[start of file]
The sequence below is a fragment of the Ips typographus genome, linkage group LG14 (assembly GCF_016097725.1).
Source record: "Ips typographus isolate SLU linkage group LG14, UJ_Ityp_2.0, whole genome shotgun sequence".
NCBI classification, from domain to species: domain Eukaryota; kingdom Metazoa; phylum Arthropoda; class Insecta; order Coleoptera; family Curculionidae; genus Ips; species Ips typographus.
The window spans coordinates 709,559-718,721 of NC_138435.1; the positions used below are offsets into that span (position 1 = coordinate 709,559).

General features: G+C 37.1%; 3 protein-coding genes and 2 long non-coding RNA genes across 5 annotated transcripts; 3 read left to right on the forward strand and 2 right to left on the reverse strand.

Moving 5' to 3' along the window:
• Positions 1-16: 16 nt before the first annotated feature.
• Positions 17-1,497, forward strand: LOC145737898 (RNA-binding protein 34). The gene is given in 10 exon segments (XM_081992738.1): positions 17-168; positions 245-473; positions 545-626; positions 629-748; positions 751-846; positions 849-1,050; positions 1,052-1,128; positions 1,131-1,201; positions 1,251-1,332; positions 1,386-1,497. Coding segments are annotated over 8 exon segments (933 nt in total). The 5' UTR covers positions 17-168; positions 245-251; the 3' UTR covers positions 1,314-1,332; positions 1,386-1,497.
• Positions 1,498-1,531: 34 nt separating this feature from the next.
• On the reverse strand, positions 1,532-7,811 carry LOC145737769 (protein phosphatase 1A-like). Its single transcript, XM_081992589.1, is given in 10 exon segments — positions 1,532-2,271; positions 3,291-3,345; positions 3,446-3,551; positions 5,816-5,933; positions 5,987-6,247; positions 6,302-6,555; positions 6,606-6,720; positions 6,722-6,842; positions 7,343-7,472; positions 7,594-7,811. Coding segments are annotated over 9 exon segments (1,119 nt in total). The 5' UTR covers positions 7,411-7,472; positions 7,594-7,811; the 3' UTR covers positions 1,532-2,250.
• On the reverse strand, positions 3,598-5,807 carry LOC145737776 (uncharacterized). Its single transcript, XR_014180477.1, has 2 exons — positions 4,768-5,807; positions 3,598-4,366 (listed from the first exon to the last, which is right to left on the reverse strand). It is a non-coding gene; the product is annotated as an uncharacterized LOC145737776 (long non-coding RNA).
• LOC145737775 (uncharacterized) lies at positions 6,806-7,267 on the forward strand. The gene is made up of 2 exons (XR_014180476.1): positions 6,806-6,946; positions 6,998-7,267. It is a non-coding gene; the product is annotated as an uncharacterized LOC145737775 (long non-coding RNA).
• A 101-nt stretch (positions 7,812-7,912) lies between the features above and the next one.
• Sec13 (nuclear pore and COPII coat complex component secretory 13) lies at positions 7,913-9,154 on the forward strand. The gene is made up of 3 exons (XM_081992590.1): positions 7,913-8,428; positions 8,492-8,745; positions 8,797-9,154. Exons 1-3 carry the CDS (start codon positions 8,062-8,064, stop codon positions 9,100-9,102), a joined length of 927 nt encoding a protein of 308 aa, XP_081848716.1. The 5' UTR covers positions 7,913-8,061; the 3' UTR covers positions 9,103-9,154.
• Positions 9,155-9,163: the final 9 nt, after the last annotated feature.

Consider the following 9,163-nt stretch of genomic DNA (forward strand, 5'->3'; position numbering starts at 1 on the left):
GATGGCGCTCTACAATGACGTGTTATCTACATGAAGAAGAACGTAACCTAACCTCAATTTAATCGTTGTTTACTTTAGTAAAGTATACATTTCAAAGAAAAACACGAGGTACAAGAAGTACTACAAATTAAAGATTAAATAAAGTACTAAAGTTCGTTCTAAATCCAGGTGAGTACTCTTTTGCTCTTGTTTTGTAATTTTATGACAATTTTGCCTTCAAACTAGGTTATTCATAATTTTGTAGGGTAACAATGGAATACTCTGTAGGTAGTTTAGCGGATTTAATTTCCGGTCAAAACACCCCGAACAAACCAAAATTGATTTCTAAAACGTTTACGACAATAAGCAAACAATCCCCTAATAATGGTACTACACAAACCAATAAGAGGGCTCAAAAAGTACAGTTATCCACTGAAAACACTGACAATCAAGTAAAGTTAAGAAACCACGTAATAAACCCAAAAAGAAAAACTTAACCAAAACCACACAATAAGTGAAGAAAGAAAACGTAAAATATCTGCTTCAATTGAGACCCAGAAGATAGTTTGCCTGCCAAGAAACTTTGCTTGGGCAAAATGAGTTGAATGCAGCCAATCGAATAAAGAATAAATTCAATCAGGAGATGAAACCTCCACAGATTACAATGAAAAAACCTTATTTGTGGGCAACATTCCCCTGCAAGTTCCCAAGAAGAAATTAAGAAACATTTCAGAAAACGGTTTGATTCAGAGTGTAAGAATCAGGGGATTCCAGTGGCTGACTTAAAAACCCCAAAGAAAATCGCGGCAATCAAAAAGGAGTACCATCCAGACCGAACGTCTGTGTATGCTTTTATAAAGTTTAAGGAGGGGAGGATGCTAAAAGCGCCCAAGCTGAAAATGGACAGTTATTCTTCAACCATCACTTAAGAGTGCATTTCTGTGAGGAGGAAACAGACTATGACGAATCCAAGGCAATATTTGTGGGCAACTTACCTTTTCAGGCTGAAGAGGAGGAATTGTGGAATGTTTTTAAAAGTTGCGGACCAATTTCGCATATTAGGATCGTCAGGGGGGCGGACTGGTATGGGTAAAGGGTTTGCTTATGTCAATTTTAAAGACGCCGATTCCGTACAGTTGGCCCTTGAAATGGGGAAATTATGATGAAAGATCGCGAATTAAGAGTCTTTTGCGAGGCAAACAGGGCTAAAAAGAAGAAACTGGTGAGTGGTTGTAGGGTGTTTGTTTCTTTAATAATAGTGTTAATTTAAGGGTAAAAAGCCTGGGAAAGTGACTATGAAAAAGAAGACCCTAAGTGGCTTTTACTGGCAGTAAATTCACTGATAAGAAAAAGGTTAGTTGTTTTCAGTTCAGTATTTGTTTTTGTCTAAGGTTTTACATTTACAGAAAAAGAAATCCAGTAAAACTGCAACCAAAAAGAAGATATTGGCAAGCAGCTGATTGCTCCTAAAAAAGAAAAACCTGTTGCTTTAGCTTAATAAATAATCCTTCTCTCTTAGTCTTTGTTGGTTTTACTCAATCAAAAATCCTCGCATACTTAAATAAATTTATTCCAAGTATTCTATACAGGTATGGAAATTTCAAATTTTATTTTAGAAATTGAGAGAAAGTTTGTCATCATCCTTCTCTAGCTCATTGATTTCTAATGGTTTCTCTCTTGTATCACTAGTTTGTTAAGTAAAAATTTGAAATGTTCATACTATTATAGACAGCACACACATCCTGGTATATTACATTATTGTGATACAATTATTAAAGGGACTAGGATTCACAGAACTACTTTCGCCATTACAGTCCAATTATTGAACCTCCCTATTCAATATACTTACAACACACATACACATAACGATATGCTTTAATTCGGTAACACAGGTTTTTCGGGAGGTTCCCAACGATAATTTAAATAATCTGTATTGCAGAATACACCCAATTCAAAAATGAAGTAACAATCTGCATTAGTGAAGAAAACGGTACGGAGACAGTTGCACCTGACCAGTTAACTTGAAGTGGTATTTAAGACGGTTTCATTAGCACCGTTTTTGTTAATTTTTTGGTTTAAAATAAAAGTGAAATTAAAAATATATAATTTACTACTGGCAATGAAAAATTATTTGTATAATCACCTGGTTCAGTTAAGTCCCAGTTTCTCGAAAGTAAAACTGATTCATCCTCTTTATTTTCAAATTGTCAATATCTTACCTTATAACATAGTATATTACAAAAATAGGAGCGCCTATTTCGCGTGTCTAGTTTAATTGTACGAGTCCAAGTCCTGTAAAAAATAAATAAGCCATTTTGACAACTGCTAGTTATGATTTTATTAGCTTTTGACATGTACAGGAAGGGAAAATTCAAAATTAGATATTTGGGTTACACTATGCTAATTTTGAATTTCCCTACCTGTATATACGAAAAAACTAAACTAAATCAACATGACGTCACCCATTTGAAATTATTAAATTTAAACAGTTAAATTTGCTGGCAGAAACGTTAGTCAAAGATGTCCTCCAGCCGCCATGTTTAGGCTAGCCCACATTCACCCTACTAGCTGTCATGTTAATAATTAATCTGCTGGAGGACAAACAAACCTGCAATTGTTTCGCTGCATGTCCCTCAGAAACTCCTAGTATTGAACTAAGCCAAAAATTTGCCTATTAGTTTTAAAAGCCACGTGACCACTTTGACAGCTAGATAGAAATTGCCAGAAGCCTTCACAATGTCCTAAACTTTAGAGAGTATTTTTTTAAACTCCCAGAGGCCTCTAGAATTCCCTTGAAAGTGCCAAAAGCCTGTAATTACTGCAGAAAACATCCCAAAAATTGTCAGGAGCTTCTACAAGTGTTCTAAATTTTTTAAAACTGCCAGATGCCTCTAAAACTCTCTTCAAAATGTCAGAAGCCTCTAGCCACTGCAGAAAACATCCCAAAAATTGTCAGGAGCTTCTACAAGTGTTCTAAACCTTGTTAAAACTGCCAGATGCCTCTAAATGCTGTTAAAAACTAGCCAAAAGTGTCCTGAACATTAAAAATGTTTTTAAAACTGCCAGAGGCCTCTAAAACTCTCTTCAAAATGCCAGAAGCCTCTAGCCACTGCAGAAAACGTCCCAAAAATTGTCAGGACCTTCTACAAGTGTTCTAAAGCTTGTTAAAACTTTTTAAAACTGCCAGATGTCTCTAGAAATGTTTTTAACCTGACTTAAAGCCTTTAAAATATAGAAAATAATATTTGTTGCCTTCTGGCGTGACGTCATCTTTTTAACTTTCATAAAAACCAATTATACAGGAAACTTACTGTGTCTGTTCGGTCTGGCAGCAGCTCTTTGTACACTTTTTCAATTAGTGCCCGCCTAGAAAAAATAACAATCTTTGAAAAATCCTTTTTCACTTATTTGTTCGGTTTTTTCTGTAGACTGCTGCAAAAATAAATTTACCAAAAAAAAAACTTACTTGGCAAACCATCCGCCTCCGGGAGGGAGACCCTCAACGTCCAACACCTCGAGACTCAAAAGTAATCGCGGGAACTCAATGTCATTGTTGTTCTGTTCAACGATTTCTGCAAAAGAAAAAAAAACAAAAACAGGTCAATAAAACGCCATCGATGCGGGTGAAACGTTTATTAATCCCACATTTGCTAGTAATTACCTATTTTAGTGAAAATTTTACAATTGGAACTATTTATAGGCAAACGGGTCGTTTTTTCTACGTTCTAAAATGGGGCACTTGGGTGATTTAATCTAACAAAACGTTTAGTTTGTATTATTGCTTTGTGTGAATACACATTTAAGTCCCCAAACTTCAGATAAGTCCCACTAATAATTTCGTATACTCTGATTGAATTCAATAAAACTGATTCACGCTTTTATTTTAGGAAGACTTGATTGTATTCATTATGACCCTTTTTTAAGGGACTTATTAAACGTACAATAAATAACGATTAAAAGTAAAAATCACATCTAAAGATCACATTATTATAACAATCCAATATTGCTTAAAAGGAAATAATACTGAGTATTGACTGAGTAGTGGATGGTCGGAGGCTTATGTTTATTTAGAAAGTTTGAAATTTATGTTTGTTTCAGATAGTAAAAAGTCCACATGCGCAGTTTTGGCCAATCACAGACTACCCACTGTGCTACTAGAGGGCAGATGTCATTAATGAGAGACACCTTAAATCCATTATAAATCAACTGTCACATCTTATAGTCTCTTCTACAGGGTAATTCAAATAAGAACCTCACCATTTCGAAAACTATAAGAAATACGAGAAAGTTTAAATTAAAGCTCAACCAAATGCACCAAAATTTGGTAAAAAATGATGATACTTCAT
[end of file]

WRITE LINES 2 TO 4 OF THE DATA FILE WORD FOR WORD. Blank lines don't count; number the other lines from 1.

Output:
Source record: "Ips typographus isolate SLU linkage group LG14, UJ_Ityp_2.0, whole genome shotgun sequence".
NCBI classification, from domain to species: domain Eukaryota; kingdom Metazoa; phylum Arthropoda; class Insecta; order Coleoptera; family Curculionidae; genus Ips; species Ips typographus.
The window spans coordinates 709,559-718,721 of NC_138435.1; the positions used below are offsets into that span (position 1 = coordinate 709,559).